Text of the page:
Did you ever watch that episode of Malcolm in the Middle with the monkey butler and think, “This, but a feature version with General Zod as an anthropology professor and a young Elisabeth Shue”?

If so, I firstly applaud the specificity of your tastes and, secondly, boy, have I got some news for you.

Link, a so-called “anthropological thriller” from the director of Psycho II, is to Jaws what Roar was to The Birds: it takes a lot of the lessons, but doesn’t quite know how to execute them.

Take the opening sequence, which has a low, mysterious POV prowling the streets of London. This isn’t an ocean predator silently stalking through seaweed, invisible to its prey above, but 100lbs of chimp clambering up suburban trellises and savaging household pets.

Instead of the elegant, iconic dum-dum of John William’s score, you have Jerry Goldsmith (marvelously) conducting a demented circus.

As it transpires, the POV in question belongs to Imp (Jed), the youngest and most sociable of three gorillas1, who, in a situation of dubious legality, are owned by Doctor Phillips (Terrence Stamp).2

Phillips is a tweedy, wild-haired intellectual, who challenges his students on their assumptions about the differences between man and beast. Jane (Elisabeth Shue), an American zoology student,3 wants to be his assistant, but instead he drafts her in to look after the chimps at his isolated Gothic manse on the coast4

Here she meets Link (Locke), a former circus performer now committed to what Phillips calls his “family retainer routine”, and the wildest of the bunch, the untamable Voodoo (Carrie). As you might suspect, though, it’s not Voodoo they should be worried about…

Link’s early stretches, as Jane settles in, are characterized by intellectual musings – Jane competes in a pattern recognition test with Imp – and wry, suggestive humor (“Now that he’s a sexually mature animal…”). However, when Phillips disappears off, presumably back to London, the film shifts gears as Link’s behaviour escalates from playful tormenter to generally homicidal.

Director Richard Franklin makes subtle use of slow-mo to highlight the similarities between the chimps and their supposedly more refined brethren, but this never develops into anything beyond the stylistic. For every moment of insidious threat, like an unclothed Link refusing to leave so the naked Jane can bathe, there’s one of, presumably inadvertent, comedy; like Link battering a wild dog to death against a wire fence.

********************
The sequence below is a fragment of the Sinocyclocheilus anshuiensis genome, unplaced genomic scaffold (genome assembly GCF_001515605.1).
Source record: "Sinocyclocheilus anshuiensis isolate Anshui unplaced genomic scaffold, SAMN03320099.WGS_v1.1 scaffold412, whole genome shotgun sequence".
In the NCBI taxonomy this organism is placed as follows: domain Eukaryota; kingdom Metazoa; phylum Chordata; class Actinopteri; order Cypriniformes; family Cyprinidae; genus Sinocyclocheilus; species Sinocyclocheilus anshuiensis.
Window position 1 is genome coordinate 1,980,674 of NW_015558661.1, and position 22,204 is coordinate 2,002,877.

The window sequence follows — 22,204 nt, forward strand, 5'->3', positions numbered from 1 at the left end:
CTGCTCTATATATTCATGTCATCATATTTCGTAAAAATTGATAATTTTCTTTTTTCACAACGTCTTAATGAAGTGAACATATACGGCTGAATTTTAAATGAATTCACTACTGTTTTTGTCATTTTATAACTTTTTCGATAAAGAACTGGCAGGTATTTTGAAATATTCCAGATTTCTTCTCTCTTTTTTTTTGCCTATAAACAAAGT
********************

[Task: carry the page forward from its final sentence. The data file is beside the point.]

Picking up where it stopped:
Not funny enough to be a comedy or scary enough to be a horror, despite some overt slasher elements5, Link is nevertheless endearingly oddball.

It’s hard not to have affection for a film in which the chimp antagonist is actually an orang-utan dyed black. If your aforementioned list of desires extends to seeing an orangutan disguised as a chimpanzee, dressed in a Regency Era shirt, crawl through an air vent like the simian lovechild of Mr. Darcy and John McClane, well, where else are you gonna turn?

A newly restored version of Link is now available from STUDIOCANAL on Blu-ray, DVD, or for Digital Download

  1. Well, two gorillas and one disguised orangutan – more on that to come.
  2. In a role intended for Anthony Perkins.
  3. Named for Jane Goodall.
  4. Gothic not least in the fact that wild dogs attack anyone who attempts to leave on foot.
  5. Though the climax is more like King Kong meets Disney’s Hunchback of Notre Dame.

Author: robertmwallis

Graduate of Royal Holloway and the London Film School. Founder of Of All The Film Sites; formerly Of All The Film Blogs. Formerly Film & TV Editor of The Metropolist and Official Sidekick at A Place to Hang Your Cape. Co-host of The Movie RobCast podcast (formerly Electric Shadows) and member of the Online Film Critics Society.

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